Aaron and I finally got iPhones last week. I also recently lost patience with my Dell laptop -- it was wasting endless amounts of my limited work time "thinking" about stopped scripts (whatever those are) -- and bought myself a new MacBook Pro. So I guess I'm a full-fledged Apple person now. Aaron -- and some of my nerd friends -- are far more excited about this than I am, but I'm definitely pleased with both upgrades. I certainly appreciate having an awesome computer, given how much I use one. And I'm getting the hang of the phone. There are a few things that are different about it (I'm actually almost confused by how user-friendly it is) but what's most different, and has been most helpful thus far, isn't an app or another fancy feature. It's a simple setting that can ostensibly be changed, although I don't ever plan to change it. 

My old phone constantly updated me when I received emails; my iPhone, on the other hand, waits for me to ask, and then takes a moment before telling me what's new in my inbox. I guess this setting preserves battery power or some-such because the phone isn't continually refreshing its signal and updating this information on its own. It turns out that it also preserves my relationship with the present moment. This sounds a little cliche already, and we've all heard (and espoused) the value of 'unplugging', but actually doing so (even in tiny increments) can be revealing in showing us just how plugged-in -- and potentially checked out -- we really are. 

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Image credit: Kevin Sherry
As I’ve written before, I don’t have a problem with meat-eating in principle. (Animal suffering, however, is another story.) Kaspar, for his part, wouldn’t be half the healthy kiddo he is today were it not for his happy-meat habit.  But I noticed, a couple of months ago, that our family was eating a lot of meat. Like, more dinners than not featured animals (or their eggs), front and center, and Aaron and I  -- or maybe it was just me, but I’m the primary cook around these parts, so my vote counts for more -- weren’t feeling the meat consumption at quite the level we were living it.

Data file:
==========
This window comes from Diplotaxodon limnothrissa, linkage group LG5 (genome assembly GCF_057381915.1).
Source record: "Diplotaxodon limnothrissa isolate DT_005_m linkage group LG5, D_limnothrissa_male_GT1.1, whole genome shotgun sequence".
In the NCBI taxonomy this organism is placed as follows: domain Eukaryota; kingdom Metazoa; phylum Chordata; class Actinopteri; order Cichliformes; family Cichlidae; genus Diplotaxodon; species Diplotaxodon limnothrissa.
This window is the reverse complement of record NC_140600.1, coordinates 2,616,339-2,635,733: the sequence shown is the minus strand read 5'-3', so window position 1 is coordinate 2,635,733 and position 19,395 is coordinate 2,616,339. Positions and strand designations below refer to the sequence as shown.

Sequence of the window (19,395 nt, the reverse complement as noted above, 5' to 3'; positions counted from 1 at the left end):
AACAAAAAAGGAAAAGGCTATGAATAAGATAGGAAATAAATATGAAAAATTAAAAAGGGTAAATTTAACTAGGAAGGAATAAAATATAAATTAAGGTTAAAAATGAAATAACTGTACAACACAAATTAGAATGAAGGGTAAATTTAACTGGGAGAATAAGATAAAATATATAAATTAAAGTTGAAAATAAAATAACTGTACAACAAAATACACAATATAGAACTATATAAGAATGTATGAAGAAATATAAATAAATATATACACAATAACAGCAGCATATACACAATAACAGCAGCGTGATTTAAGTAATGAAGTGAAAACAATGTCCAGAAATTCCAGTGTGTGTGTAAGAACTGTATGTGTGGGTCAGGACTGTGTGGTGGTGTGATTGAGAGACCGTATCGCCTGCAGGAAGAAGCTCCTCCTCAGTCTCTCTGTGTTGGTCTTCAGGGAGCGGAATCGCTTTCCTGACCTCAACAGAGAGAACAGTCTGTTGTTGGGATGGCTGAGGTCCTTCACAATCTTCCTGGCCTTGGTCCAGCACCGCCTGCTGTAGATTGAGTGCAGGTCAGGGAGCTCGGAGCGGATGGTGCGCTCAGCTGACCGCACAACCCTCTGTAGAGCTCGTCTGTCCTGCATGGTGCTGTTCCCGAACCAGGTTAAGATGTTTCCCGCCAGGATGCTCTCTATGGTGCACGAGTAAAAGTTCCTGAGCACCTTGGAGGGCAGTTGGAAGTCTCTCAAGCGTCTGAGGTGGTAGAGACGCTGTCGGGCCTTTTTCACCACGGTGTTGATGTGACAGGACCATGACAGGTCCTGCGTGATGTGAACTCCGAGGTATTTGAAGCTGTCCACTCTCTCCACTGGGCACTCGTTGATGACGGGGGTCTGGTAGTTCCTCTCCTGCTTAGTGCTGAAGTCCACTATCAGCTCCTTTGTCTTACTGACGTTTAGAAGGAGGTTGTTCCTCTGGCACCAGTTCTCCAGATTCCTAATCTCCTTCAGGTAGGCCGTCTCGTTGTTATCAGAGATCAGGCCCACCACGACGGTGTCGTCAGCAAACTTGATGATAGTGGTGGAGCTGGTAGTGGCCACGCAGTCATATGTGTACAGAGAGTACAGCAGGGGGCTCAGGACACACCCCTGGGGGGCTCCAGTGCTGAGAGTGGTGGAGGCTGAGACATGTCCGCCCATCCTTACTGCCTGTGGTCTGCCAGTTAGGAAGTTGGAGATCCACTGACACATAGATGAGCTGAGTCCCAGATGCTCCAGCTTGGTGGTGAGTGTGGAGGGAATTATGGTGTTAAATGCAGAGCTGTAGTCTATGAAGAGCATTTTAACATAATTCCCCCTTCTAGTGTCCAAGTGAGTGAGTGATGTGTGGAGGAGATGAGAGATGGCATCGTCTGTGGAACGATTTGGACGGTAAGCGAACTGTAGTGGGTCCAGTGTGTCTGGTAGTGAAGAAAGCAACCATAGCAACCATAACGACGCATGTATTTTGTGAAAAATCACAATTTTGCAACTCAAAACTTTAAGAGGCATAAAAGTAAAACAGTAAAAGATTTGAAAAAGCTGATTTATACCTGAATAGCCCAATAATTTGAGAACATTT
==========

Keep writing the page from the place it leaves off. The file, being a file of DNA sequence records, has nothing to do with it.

It wasn’t that we were eating meat in lieu of fruits and vegetables; our family eats (and drinks) lots of produce on the daily. And it wasn’t that we were getting fat or anything like that – Aaron and I are both naturally slender people who probably couldn't get fat if we tried. It wasn’t even that I think eating meat is unhealthy; Aaron and I both qualify, in Ayurvedic terms anyway, as people who can eat some meat here and there (though Ayruveda doesn’t recommend really regular meat-eating for any constitution), and Traditional Chinese Medicine similarly recommends small amounts of meat in one's diet, for keeping the blood balanced and strong.  I’m not sure what it was, actually, that caused me to initially re-adjust our meat habits, but whatever it was, it led to my arriving home from a library trip one day with a bag full of vegan cookbooks slung over my shoulder.

Aaron laughed semi-uproariously when he saw this; I was a strict, bumper-sticker-sportin’ vegan in high school and college. Although Aaron hadn’t met me yet, he knows this about me because I sometimes refer back to that time with a touch of self-directed snark and condescension in my tone. “I know so much more about nutrition and food politics now. Eating meat is not the problem. And soy is not the solution.” But I’ve also spoken fondly of those early forays into conscious food choices; I learned to cook when I was a vegan. I became attuned to what food feels like in my body. And I developed an appetite for food as a source of health, happiness, world peace and prosperity. Nothing less.